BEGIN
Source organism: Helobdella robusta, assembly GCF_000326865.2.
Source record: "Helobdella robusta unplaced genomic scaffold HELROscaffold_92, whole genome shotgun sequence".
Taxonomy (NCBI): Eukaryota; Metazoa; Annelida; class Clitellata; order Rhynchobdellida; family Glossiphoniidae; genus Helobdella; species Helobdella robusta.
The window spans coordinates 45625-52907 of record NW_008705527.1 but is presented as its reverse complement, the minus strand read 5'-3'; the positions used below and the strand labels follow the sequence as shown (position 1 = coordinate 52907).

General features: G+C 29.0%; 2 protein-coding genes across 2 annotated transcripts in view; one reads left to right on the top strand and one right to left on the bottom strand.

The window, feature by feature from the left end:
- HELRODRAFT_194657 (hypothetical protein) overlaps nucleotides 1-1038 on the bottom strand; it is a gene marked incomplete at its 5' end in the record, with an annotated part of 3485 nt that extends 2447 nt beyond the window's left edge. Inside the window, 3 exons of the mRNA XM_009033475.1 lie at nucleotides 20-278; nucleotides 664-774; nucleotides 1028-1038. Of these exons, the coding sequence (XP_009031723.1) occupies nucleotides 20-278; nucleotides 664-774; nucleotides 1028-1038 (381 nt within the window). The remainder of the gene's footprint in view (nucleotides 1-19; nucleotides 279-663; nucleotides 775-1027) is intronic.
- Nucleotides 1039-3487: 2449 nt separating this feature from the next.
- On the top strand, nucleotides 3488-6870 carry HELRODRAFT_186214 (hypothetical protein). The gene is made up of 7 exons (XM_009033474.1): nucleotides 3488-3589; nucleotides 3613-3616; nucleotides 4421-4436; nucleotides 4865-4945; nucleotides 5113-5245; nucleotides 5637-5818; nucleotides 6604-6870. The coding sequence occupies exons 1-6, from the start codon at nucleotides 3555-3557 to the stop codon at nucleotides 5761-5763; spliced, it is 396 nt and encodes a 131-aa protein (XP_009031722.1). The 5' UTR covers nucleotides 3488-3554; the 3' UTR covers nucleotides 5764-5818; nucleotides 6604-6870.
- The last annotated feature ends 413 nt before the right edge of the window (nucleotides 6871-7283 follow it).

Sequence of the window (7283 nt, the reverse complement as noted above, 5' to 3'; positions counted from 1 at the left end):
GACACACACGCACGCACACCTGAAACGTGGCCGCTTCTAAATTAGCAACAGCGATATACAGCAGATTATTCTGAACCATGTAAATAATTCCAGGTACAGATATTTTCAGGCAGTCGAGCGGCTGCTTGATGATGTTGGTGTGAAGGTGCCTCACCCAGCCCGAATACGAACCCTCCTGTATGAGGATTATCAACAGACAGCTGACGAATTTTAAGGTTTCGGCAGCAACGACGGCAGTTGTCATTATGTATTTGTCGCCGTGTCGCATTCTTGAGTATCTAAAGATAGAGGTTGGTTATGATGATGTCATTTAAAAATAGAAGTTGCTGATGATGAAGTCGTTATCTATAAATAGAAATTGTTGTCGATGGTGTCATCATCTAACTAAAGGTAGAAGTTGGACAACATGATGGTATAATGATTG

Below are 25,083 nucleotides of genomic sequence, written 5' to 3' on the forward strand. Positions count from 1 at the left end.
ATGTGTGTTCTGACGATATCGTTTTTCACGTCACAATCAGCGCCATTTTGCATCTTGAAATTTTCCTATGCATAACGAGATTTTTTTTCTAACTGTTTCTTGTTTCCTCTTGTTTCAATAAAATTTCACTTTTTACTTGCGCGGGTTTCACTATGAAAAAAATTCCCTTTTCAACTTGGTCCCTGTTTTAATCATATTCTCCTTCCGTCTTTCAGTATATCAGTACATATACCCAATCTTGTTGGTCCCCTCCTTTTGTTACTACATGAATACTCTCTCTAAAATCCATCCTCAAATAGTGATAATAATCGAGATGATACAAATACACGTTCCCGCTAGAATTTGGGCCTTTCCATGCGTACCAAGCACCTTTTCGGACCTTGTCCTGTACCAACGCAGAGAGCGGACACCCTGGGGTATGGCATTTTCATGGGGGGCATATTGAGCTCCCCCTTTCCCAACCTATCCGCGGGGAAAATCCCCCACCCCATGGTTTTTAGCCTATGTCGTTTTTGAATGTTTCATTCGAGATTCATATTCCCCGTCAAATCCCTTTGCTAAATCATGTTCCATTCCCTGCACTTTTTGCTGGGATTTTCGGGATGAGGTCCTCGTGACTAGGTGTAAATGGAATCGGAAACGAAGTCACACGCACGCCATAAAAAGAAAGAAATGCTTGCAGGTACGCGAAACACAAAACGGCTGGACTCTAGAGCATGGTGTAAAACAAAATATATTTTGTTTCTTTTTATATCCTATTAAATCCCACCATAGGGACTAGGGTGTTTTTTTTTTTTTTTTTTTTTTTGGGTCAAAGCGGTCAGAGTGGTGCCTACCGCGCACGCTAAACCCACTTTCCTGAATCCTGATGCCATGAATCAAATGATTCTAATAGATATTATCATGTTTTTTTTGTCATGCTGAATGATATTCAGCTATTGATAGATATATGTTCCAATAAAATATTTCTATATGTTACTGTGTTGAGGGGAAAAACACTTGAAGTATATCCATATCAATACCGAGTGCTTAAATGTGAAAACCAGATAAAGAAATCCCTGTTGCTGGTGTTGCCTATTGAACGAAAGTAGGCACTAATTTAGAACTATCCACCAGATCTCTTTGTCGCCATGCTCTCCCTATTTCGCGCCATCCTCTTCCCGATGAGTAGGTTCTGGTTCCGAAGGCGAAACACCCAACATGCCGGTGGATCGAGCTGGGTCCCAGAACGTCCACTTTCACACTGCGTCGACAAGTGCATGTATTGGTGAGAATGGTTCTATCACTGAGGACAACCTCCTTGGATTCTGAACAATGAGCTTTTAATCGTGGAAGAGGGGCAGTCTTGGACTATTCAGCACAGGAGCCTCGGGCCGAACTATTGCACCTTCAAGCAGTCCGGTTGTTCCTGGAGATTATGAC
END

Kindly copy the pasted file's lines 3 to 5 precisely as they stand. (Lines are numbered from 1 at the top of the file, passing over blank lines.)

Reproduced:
Taxonomy (NCBI): Eukaryota; Metazoa; Annelida; class Clitellata; order Rhynchobdellida; family Glossiphoniidae; genus Helobdella; species Helobdella robusta.
The window spans coordinates 45625-52907 of record NW_008705527.1 but is presented as its reverse complement, the minus strand read 5'-3'; the positions used below and the strand labels follow the sequence as shown (position 1 = coordinate 52907).

General features: G+C 29.0%; 2 protein-coding genes across 2 annotated transcripts in view; one reads left to right on the top strand and one right to left on the bottom strand.